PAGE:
It’s too early to make full conclusions on many of the 2011 or later draft classes but things haven’t looked great for the ’11 class so far. Despite investing nearly $3.5M in four pitchers that draft’s best picks could be Aaron Brooks and Spencer Patton who have both reached AAA despite signing for less than $100k in bonuses. Patton is another reliever who appears to be nearly major league ready considering the K rates he has mounted in the past two seasons between various levels of baseball. As for the high school arms in that group, Christian Binford appears to be the best of the bunch as the only one who has reached High A while still in the Royals organization. Righty Bryan Brickhouse is rehabbing, Smith was traded for Justin Maxwell but has performed well at High A this season and Jake Junis is struggling at Single A Lexington.
Jake Odorizzi -Â A quote from Odorizzi to Fangraphs writer David Laurila sent Royals fans into a bit of a tizzy this offseason.
â€œThe organizations [havenâ€™t had] especially strong opinions on what I do on the mound. Kansas City had a few things at the higher levels and told us things they like to do. For instance, I had to work on my changeup, and had to throw it in games at least 10% to 15% of my pitches.
â€œIâ€™m now in a different situation in my career â€” here in Tampa â€” than I was then. Everything here works around you. If you need adjustments, itâ€™s on you to ask for help. If not, you stick with whatâ€™s going well. If you want to work on something, you speak up and someone is willing to help.â€ checkout the entire interview at Fangraphs link here
When I brought that up with the Royals staff member about that quote this was his response.
We don’t have a cookie cutter approach. We realize every player is unique in their skills that’s why we may take a Louis Coleman or other players that are different. Â Some pitchers long-toss 280 feet or some do various different lengths. There is no one way to do things in our system that’s why we have pitchers throw sliders, curves and pitch from a variety of arm angles and locations on the mound like Louis Coleman.
During the spring I interviewed J.J. Picollo about Danny Duffy’s use of a slider in spring training and I asked Danny that question as well. While PicolloÂ told me that this was Dave Eiland‘s decision to add the slider for Duffy, I believe that the Royals didn’t allow him to use it during his development through the minors. This quote by Odorizzi reflects much of the same things that the Royals employed through their development process. The Royals wanted him to improve his changeup, to do that they asked him to throw it more. I don’t find this to be an egregious error in any way. Much like an additional pitch for Duffy, now Odorizzi has reached the point of refining and finding new things with the Rays, it sounds like a different part of Odorizzi’s development more than the Royals doing something wrong.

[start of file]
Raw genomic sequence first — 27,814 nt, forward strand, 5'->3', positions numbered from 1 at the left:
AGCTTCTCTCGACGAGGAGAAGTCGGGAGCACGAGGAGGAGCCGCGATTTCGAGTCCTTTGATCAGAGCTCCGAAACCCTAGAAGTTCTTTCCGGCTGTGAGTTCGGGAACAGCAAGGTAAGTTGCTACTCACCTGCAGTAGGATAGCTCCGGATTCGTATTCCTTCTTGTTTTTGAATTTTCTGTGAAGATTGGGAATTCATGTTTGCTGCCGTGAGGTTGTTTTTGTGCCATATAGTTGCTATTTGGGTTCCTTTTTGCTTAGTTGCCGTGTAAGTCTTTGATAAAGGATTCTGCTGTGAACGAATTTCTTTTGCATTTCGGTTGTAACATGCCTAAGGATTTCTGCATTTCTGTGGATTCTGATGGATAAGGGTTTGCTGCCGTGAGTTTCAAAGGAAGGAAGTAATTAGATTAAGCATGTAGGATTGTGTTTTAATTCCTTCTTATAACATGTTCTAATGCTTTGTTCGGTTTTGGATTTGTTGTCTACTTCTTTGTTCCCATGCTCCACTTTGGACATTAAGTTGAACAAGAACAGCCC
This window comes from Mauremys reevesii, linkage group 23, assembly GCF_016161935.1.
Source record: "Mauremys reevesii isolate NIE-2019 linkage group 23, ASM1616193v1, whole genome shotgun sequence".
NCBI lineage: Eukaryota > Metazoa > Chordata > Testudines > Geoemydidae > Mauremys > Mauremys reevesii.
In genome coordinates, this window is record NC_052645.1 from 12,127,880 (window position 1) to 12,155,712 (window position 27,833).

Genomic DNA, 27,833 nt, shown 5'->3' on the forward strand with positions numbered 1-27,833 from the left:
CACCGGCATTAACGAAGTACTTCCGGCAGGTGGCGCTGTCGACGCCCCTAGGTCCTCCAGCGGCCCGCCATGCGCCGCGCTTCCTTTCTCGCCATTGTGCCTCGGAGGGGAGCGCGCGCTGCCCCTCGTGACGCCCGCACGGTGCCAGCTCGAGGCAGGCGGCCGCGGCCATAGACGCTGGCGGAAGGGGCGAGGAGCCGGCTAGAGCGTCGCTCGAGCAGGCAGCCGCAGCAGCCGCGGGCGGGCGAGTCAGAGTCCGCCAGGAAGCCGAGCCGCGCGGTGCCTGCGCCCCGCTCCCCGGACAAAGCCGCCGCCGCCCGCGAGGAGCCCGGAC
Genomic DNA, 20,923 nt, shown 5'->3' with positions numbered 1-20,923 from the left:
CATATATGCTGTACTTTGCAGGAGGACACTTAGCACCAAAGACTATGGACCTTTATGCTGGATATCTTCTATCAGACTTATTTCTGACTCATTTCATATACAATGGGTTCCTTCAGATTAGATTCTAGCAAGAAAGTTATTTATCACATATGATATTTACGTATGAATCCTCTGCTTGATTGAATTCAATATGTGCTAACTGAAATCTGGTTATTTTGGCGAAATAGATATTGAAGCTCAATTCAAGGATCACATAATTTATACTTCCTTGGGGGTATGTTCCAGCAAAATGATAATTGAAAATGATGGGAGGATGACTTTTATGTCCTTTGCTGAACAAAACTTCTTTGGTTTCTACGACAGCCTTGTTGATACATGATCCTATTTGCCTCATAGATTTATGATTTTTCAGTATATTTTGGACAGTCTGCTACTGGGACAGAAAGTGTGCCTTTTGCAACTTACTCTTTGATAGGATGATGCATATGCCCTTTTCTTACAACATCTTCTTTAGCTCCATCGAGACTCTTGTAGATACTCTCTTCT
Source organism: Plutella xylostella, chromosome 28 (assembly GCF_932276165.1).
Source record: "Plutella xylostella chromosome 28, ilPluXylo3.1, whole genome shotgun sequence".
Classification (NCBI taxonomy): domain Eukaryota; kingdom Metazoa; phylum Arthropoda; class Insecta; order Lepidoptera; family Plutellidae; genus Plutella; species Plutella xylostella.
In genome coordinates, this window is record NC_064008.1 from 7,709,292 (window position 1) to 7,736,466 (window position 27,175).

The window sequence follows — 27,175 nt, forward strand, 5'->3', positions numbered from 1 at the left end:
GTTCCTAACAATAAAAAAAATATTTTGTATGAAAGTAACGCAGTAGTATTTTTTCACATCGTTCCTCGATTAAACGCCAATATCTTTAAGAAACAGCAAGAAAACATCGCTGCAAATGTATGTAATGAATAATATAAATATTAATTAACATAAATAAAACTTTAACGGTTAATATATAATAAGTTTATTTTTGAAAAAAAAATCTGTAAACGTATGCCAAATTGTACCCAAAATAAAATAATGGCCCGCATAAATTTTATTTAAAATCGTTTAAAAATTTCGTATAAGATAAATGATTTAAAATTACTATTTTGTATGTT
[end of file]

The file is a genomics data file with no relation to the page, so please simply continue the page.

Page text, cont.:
As for Duffy, he has yet to employ that slider from the bullpen this season but it has long been my belief that the slider could help him get weaker contact and quicker outs as opposed to his big moving curve, which, while impressive, is harder to locate. The Royals, in my belief, have softened their stance on the slider for young pitchers and have allowed Miguel Almonte and others to use it at lower levels. Again I don’t think that was the case when this front office group took over a few years back and while college arms were allowed to use it (Crow, Coleman) I hadn’t heard of much prior use at the low levels. For years, it was a stock starting pitching arsenal of fastball, curve and change. Today we see a variety of pitches from their high school drafted starters.
Tim Melville – Tommy John and difficulty with control remain problems with Melville. He’s walked 12 in just 25 IP this year and is still working his way back at AA but a 1.08 Whip is at least a bright spot early this season. He’s had a loud fastball and flashes of breaking stuff in the past, but there’s no recent scouting report.
Jason Adam – The big KC-native righty added a slider to his repertoire last season and put up his most effective start this year on Saturday. Last year, April derailed an otherwise decent season in regard to his numbers, so perhaps this is a repeat of 2013. Time will tell, but the Royals have definitely taken things slowly for Jason allowing him time at each level. A big kid who threw 170+ innings last year, the great news is that he’s encountered no injuries to date.
Tyler Sample – Control remains a problem for Sample with 16 walks in 18 IP in the Pittsburgh AA system.
Perhaps the Royals were just a victim of bad luck and ego of the players involved or maybe they have softened their stance on development and will see success with the group coming forward now (Zimmer, Manaea, Almonte, Adam). One can’t ignore theÂ success of the inexpensive players, however, and it doesn’t stop on the mound. If you look at Salvador Perez in comparison to Eric Hosmer and Mike Moustakas. Perhaps a conclusion could be made that these less expensive players are more open to Royals coaching as they don’t have the additional advisers in their ear telling them what they should or should not be doing or listening to. It’s still too early to know as we don’t know if Yordano Ventura is going to be a star or if Mike Montgomery could turn it around in the Rays system but it is at least a plausible conclusion one could make at the current time with the information I’ve presentedÂ today.
Next up in this series, I will breakdown the success of other teams in regards to developing starting pitching to see where the Royals stand in terms ofÂ the major league development hierarchy.